The councils decided to transfer the work of their Resources Directorate to a joint venture company controlled by IBM. They consulted the ‘in-scope' employees (those working for relevant parts of the Resources Directorate) for 2 years on whether they wanted to transfer under TUPE or remain an employee of the council and be seconded to the joint venture company.

Unison agreed to one version of a staffing agreement which gave other council employees priority on job vacancies at the joint venture company (after the transfer) if no in-scope employees applied. This was changed at the last minute so that if no ‘in-scope' employees applied for vacancies IBM would be able to advertise externally. The question for the EAT was therefore whether the other council employees who would have received advertisement for IBM vacancies before external candidates under the previous staffing agreement were "affected employees" under regulation 13.

The EAT held that in regulation 13 of TUPE the "affected employees" whose representatives the employer must inform and consult about a relevant transfer are those who will be or may be transferred, those whose jobs are in jeopardy by reason of the proposed transfer, and those who have internal job applications pending at the time of transfer. The definition does not extend to everyone in the workforce who might apply in the future for a vacancy in the part transferred.

Pregnancy Discrimination - Risk Assessments

Ms L O'Neill v Buckinghamshire County Council UKEAT/0020/09/JOJ

Ms O'Neill was employed as a teacher. The school for which she worked initiated disciplinary proceedings against her to deal with various allegations. Ms O'Neill then informed the school that she was pregnant and raised a grievance in respect of the conduct of the disciplinary investigation and the school failing to carry out a comprehensive risk assessment. Eventually, Ms O'Neill resigned and claimed constructive dismissal and discrimination on the grounds of her pregnancy.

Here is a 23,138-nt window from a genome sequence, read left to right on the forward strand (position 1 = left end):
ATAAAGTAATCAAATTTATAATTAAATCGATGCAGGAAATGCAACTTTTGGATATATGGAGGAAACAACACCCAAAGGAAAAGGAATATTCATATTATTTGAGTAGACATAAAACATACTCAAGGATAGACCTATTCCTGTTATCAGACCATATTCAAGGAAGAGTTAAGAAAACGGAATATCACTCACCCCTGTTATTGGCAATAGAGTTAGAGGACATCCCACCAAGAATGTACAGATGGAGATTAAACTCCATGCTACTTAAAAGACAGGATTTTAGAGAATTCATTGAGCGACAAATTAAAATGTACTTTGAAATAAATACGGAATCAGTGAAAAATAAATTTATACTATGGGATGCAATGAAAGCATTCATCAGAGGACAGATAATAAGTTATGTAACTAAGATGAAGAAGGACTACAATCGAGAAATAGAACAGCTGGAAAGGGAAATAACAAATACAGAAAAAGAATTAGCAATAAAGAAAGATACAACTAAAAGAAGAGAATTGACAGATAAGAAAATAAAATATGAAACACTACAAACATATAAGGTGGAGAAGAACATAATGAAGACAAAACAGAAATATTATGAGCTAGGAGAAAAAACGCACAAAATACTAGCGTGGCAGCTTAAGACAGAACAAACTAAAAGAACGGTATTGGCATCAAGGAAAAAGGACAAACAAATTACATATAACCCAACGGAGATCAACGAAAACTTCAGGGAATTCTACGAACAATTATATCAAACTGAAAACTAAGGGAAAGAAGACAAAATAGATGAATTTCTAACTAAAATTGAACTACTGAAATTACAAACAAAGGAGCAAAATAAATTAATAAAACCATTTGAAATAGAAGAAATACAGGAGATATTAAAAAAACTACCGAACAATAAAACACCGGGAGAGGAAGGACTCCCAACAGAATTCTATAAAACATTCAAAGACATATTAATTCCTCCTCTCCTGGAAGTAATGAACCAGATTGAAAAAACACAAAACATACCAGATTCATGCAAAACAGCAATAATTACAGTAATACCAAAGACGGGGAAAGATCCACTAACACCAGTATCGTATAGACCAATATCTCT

The EAT held that pregnant workers are not automatically entitled to a work assessment under regulation 16 of the Management of Health and Safety at Work Regulations 1999 in the absence of evidence that the work involved a risk as to health and safety to the expectant mother.

In fact it was suggested that the following preconditions must be met:

  1. the employee must notify the employer in writing that she is pregnant;
  2. the work is of a kind which could involve a risk of harm or danger to the health and safety of the expectant mother or her baby; and
  3. the risk arises from either processes, working conditions or physical, chemical or biological agents in the workplace (as listed in the directive).

In light of the above, proof of detriment is not necessary.

In addition, the EAT also noted that there is nothing in the Pregnant Workers Directive or the Management of Health and Safety at Work Regulations 1999 to suggest that a meeting with the worker is necessary in order to fulfil the obligation to carry out a risk assessment. But there is still a requirement that an employer provide that worker with comprehensive and relevant information on any identified risks to her health and safety.